It was obvious that the girl working the counter was new because she took forever making our sandwiches and kept going to the back to ask "Shane" questions.

Since I don't go there very often, I asked her what came with the kid meals I just ordered (you know, besides the sandwich). She didn't know. Shane came out and said raisins and juice boxes. I was a little perplexed because the menu had pictures of chips or apples and milk. I asked about those options and he looked perturbed at me and said, 'Yeah, if there's any left' and disappeared again to the back.


I had the kids pick out some chips and they didn't want milk, but there was only one juice box in the fridge. I asked if there were any other drinks. The girl said that they could pick anything out of the fridge. They quickly picked out a soda and two apple juices in bottles. I again asked if these came with the kid meals. She assured me that they did.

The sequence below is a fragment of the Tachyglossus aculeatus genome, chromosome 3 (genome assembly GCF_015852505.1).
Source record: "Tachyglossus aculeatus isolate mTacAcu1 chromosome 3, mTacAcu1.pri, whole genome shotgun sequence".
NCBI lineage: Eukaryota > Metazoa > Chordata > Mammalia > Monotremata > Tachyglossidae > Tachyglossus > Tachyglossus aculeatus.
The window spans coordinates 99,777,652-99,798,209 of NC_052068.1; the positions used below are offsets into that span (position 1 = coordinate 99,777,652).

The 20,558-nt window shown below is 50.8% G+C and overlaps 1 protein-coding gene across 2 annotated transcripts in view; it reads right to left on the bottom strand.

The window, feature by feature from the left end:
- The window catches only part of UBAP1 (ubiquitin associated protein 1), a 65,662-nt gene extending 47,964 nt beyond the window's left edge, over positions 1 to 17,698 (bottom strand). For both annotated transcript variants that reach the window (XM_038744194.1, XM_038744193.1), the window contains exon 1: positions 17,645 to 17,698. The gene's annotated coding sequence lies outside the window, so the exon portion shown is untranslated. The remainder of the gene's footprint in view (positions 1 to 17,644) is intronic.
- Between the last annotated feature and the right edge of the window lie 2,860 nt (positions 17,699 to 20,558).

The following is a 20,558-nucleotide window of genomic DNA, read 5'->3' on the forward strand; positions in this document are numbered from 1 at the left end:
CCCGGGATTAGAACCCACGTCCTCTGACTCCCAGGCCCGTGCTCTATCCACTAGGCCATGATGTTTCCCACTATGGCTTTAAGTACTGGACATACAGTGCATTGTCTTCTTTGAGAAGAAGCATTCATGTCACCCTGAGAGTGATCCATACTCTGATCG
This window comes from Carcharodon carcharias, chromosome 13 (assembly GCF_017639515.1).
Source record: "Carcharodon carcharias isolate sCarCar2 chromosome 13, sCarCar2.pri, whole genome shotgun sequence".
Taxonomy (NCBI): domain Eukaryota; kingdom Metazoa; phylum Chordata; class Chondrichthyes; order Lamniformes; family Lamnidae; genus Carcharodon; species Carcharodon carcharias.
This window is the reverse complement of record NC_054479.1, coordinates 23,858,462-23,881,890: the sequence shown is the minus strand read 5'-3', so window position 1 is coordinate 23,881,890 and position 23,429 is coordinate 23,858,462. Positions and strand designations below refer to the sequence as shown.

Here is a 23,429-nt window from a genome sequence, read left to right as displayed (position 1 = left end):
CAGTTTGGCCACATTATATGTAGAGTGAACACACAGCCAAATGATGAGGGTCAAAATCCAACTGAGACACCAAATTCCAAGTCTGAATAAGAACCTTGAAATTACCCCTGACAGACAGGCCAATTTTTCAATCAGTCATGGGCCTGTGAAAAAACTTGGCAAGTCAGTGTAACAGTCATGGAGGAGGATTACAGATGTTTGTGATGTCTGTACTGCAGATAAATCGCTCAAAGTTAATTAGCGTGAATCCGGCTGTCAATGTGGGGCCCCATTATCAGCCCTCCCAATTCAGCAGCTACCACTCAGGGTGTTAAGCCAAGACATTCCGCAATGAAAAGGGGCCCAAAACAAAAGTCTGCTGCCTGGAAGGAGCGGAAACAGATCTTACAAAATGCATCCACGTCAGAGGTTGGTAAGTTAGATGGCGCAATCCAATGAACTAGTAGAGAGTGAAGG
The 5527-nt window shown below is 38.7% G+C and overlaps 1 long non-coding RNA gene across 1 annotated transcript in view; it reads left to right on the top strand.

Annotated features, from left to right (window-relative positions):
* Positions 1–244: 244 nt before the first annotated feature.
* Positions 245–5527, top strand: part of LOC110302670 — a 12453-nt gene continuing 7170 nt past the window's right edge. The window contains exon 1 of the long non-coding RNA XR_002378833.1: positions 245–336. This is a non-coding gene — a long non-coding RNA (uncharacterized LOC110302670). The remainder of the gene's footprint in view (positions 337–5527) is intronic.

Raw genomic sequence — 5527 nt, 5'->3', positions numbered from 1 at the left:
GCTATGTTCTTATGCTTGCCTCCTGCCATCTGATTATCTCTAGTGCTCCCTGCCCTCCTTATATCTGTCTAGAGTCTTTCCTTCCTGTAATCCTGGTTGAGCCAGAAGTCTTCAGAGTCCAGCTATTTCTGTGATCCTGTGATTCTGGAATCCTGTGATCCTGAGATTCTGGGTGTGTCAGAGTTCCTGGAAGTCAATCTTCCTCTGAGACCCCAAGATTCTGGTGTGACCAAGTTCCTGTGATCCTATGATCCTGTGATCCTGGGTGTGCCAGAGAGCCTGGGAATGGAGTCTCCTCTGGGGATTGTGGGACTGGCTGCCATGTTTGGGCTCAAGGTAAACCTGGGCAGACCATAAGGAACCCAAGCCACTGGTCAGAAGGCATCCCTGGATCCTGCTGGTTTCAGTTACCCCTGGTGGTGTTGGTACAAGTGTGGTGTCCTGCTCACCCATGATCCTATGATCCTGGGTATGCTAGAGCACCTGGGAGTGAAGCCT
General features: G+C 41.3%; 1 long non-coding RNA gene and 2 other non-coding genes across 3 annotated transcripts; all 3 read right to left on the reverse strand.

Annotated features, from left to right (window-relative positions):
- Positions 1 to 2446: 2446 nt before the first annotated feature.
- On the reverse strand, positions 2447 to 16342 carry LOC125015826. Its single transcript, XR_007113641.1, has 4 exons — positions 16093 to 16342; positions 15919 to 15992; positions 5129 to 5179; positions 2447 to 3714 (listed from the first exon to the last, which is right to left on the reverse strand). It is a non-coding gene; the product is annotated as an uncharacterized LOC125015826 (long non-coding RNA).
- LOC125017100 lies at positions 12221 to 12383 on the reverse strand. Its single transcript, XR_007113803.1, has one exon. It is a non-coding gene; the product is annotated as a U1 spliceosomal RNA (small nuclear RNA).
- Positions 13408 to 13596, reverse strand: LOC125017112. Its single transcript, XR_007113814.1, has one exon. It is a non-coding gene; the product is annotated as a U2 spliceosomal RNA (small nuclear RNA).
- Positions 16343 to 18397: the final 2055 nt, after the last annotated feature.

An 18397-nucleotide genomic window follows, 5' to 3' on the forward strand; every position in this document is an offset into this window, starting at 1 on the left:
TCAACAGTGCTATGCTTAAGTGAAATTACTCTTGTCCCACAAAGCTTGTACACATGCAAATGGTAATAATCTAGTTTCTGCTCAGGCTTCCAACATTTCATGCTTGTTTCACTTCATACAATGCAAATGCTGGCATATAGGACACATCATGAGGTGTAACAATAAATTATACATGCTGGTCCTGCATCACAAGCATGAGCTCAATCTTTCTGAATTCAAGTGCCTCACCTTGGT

She then rang up our order. All right, three kids meals at $4.19 each, one foot long at $5.00, my total was $27.95.

What the %&*$?!? I told her that couldn't possibly be right. She said that she rang it up just like Shane showed her. I said that there was no way that was correct.

She went again to the back to get Shane. She was explaining to him that I didn't like the total and that she had rung up the kids meals and then added the cost of the chips and drinks on top of them. I said, "What? Those are supposed to come with the kids meals. I specifically asked if they came with the kids meals."

Then Shane says to me quite curtly, "Don't get angry. You don't have to get mad."

I wasn't mad until he said that. I snapped at him, "What do you mean? I've just been overcharged by 10 bucks!"

He replies, "You haven't been overcharged anything. I haven't charged your credit card yet."

Oh, I'm sorry. My mistake. I guess it's OK to ring it up wrong. It's only bad if I complain about it and not let them overcharge me. My bad.